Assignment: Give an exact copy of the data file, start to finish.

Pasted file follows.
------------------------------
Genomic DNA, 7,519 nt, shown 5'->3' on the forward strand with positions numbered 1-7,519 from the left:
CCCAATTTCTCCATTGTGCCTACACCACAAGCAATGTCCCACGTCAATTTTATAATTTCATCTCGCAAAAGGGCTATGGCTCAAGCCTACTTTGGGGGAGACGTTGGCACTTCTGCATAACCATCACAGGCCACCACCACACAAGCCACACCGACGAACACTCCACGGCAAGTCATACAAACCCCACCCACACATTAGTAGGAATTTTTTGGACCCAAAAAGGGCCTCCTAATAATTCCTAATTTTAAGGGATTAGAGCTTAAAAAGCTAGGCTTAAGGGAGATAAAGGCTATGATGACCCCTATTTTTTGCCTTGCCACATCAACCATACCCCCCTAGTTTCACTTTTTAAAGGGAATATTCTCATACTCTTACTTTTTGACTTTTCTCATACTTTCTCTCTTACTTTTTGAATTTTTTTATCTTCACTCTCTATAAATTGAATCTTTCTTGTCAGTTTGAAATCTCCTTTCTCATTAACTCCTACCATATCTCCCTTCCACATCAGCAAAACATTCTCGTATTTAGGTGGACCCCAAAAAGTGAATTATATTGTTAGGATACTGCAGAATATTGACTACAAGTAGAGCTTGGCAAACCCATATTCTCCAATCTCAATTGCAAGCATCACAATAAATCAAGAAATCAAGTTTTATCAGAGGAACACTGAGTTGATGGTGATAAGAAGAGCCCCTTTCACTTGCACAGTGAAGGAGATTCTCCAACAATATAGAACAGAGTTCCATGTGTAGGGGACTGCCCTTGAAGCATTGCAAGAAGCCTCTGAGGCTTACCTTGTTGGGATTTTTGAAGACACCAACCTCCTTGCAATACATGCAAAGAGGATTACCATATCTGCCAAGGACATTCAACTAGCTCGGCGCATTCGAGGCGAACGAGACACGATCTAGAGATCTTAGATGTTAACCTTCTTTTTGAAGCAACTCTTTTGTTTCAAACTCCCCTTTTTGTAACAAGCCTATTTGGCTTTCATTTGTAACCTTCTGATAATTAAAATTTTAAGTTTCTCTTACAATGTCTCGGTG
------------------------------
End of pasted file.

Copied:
Genomic DNA, 7,519 nt, shown 5'->3' on the forward strand with positions numbered 1-7,519 from the left:
CCCAATTTCTCCATTGTGCCTACACCACAAGCAATGTCCCACGTCAATTTTATAATTTCATCTCGCAAAAGGGCTATGGCTCAAGCCTACTTTGGGGGAGACGTTGGCACTTCTGCATAACCATCACAGGCCACCACCACACAAGCCACACCGACGAACACTCCACGGCAAGTCATACAAACCCCACCCACACATTAGTAGGAATTTTTTGGACCCAAAAAGGGCCTCCTAATAATTCCTAATTTTAAGGGATTAGAGCTTAAAAAGCTAGGCTTAAGGGAGATAAAGGCTATGATGACCCCTATTTTTTGCCTTGCCACATCAACCATACCCCCCTAGTTTCACTTTTTAAAGGGAATATTCTCATACTCTTACTTTTTGACTTTTCTCATACTTTCTCTCTTACTTTTTGAATTTTTTTATCTTCACTCTCTATAAATTGAATCTTTCTTGTCAGTTTGAAATCTCCTTTCTCATTAACTCCTACCATATCTCCCTTCCACATCAGCAAAACATTCTCGTATTTAGGTGGACCCCAAAAAGTGAATTATATTGTTAGGATACTGCAGAATATTGACTACAAGTAGAGCTTGGCAAACCCATATTCTCCAATCTCAATTGCAAGCATCACAATAAATCAAGAAATCAAGTTTTATCAGAGGAACACTGAGTTGATGGTGATAAGAAGAGCCCCTTTCACTTGCACAGTGAAGGAGATTCTCCAACAATATAGAACAGAGTTCCATGTGTAGGGGACTGCCCTTGAAGCATTGCAAGAAGCCTCTGAGGCTTACCTTGTTGGGATTTTTGAAGACACCAACCTCCTTGCAATACATGCAAAGAGGATTACCATATCTGCCAAGGACATTCAACTAGCTCGGCGCATTCGAGGCGAACGAGACACGATCTAGAGATCTTAGATGTTAACCTTCTTTTTGAAGCAACTCTTTTGTTTCAAACTCCCCTTTTTGTAACAAGCCTATTTGGCTTTCATTTGTAACCTTCTGATAATTAAAATTTTAAGTTTCTCTTACAATGTCTCGGTG